Essential to expand beyond DTC.

Direct to consumer (DTC) retailers were all the rage during the pandemic but many have since fallen back to earth as sales have dropped and online meat retailer Farmison announced it is on the cusp of falling into administration.


The loss-making retailer is seeking a buyer to save it from collapse as its model of selling directly to consumers from its website has come under increased pressure from shoppers returning to purchasing in the physical stores of major retailers.


DTC was a way to avoid selling through established retailers, which provided the double-whammy of retaining more margin as well as creating a direct relationship with the end-customer. Although DTC remains an important part of the retail sector it is increasingly being regarded as simply one of the multiple channels that retailers must operate through.


As Farmison seeks a saviour, many other DTC retailers have been broadening their capabilities to offset the fall in revenues they have been suffering on their own online channel post-pandemic. Fresh pasta retailer Pasta Evangelists had been wholly reliant on DTC and its subscription boxes but as sales began to fall in 2022 it made a variety of diversification moves including supplying into the takeaway market via Deliveroo from kitchens across the UK. Such as been its success with this approach that it has recently announced it is to open its first takeaway units in London with a plan that it will grow this to up to 800 units throughout the country.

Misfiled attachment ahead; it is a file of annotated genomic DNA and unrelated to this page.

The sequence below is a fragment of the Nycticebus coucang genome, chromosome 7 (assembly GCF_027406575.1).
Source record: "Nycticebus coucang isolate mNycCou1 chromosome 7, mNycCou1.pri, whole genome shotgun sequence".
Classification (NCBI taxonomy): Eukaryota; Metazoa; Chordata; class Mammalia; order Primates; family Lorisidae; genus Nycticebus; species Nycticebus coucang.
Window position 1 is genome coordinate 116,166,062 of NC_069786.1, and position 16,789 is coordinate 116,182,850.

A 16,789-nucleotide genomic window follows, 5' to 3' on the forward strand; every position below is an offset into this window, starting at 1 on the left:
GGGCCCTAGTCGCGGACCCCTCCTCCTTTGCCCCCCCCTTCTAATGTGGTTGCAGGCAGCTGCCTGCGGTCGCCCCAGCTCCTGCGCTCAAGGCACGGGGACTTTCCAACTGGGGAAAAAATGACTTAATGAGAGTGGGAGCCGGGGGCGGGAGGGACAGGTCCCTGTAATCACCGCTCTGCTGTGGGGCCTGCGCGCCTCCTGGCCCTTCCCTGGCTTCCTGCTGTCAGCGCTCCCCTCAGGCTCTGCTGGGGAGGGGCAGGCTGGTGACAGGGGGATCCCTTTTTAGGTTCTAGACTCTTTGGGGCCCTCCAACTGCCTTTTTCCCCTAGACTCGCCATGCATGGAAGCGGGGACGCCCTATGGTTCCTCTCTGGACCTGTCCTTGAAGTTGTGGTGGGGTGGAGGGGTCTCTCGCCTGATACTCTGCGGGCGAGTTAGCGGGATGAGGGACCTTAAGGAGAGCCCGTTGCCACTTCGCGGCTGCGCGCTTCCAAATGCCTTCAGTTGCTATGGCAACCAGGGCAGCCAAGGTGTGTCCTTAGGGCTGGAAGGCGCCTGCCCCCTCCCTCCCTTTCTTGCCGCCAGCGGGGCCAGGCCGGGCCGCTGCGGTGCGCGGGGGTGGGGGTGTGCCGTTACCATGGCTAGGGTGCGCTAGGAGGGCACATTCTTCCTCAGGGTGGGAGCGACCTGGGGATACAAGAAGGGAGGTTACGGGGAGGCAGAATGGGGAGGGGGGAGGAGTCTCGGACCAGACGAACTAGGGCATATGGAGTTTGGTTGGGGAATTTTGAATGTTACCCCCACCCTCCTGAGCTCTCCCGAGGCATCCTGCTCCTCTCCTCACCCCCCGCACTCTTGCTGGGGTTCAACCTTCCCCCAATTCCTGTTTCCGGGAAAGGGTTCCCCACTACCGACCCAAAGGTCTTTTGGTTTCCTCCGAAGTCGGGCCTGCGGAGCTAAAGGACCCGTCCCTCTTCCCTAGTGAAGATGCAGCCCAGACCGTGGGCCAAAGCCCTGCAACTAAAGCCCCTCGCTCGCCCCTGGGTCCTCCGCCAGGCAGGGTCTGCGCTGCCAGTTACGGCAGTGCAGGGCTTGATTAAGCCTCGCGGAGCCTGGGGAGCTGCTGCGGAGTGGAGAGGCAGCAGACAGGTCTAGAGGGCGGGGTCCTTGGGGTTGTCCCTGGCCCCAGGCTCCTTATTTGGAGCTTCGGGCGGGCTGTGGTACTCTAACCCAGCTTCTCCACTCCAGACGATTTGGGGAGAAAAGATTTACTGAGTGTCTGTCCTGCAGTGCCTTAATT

Pasta Evangelists also gained listings of its products with the major supermarkets, which is a route taken by many DTC retailers including Allplants and ByRuby. This strategy is hardly new though because DTC pioneers such as Graze and Harry’s shaving products have long operated multi-channel models that include selling via major retailers online and on the high street.